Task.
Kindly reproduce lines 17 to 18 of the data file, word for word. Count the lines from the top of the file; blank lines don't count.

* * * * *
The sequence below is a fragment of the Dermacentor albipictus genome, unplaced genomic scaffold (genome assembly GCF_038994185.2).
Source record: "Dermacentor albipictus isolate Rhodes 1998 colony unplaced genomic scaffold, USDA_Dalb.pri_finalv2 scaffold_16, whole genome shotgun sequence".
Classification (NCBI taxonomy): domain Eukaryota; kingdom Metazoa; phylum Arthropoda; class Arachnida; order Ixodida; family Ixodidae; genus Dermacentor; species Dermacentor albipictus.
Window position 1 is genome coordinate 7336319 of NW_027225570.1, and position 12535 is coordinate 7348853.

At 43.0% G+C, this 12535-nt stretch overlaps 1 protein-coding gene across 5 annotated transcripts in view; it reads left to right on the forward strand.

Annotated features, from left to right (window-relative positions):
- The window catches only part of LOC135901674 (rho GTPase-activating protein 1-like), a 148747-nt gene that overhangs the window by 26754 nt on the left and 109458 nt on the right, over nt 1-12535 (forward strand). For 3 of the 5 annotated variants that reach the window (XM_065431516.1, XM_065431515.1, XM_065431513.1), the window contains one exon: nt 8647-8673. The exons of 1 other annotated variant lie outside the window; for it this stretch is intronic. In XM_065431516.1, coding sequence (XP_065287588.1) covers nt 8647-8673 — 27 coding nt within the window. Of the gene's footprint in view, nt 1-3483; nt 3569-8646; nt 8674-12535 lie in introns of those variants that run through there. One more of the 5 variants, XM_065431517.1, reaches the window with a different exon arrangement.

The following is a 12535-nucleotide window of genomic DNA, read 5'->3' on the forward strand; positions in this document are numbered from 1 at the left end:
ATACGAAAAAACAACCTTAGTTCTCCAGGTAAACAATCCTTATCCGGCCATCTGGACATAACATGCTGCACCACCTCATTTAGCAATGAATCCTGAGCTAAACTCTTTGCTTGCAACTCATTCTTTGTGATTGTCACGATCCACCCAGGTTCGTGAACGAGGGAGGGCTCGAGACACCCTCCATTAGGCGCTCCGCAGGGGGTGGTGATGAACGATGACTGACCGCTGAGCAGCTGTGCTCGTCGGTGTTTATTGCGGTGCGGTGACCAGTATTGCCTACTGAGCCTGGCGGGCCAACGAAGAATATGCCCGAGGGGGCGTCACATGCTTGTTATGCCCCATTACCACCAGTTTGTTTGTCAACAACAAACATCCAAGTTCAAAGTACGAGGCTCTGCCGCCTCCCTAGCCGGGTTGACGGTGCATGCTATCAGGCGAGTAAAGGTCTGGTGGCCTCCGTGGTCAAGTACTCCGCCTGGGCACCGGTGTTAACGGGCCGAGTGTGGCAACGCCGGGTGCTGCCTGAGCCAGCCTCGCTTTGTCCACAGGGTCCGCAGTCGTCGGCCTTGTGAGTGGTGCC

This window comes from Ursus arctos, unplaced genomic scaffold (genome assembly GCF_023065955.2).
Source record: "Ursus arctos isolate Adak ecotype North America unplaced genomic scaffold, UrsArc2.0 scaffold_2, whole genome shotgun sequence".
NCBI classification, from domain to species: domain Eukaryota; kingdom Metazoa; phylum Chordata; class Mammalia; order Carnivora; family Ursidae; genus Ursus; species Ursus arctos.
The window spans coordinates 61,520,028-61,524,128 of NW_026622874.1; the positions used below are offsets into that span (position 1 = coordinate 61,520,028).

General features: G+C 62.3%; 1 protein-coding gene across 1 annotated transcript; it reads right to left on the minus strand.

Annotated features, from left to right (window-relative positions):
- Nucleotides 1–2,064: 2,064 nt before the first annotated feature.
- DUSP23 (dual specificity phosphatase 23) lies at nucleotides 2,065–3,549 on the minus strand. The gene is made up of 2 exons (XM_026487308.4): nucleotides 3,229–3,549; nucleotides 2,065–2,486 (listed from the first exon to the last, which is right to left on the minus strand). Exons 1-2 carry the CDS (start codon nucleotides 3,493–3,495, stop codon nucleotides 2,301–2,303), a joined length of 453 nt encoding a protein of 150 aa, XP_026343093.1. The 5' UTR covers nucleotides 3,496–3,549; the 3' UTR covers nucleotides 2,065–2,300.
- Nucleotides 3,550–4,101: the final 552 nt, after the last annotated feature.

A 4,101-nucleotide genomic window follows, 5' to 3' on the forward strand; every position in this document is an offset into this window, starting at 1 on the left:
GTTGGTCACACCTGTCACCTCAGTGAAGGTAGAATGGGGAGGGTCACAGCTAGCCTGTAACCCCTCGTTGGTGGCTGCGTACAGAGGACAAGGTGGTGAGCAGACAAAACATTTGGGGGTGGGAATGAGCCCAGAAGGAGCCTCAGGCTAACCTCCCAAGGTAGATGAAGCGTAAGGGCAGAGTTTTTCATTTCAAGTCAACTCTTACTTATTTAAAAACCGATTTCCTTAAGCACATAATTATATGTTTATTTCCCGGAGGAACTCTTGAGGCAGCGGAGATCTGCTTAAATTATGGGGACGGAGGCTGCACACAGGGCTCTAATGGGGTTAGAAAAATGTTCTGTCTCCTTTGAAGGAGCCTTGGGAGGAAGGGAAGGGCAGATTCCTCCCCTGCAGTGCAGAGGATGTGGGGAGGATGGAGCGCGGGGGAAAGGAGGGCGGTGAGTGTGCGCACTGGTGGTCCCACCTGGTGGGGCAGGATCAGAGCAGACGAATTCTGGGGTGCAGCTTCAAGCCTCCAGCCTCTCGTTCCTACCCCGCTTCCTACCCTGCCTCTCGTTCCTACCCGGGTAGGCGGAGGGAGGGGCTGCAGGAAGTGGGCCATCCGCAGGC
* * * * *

- DUSP23 (dual specificity phosphatase 23) lies at nucleotides 2,065–3,549 on the minus strand. The gene is made up of 2 exons (XM_026487308.4): nucleotides 3,229–3,549; nucleotides 2,065–2,486 (listed from the first exon to the last, which is right to left on the minus strand). Exons 1-2 carry the CDS (start codon nucleotides 3,493–3,495, stop codon nucleotides 2,301–2,303), a joined length of 453 nt encoding a protein of 150 aa, XP_026343093.1. The 5' UTR covers nucleotides 3,496–3,549; the 3' UTR covers nucleotides 2,065–2,300.
- Nucleotides 3,550–4,101: the final 552 nt, after the last annotated feature.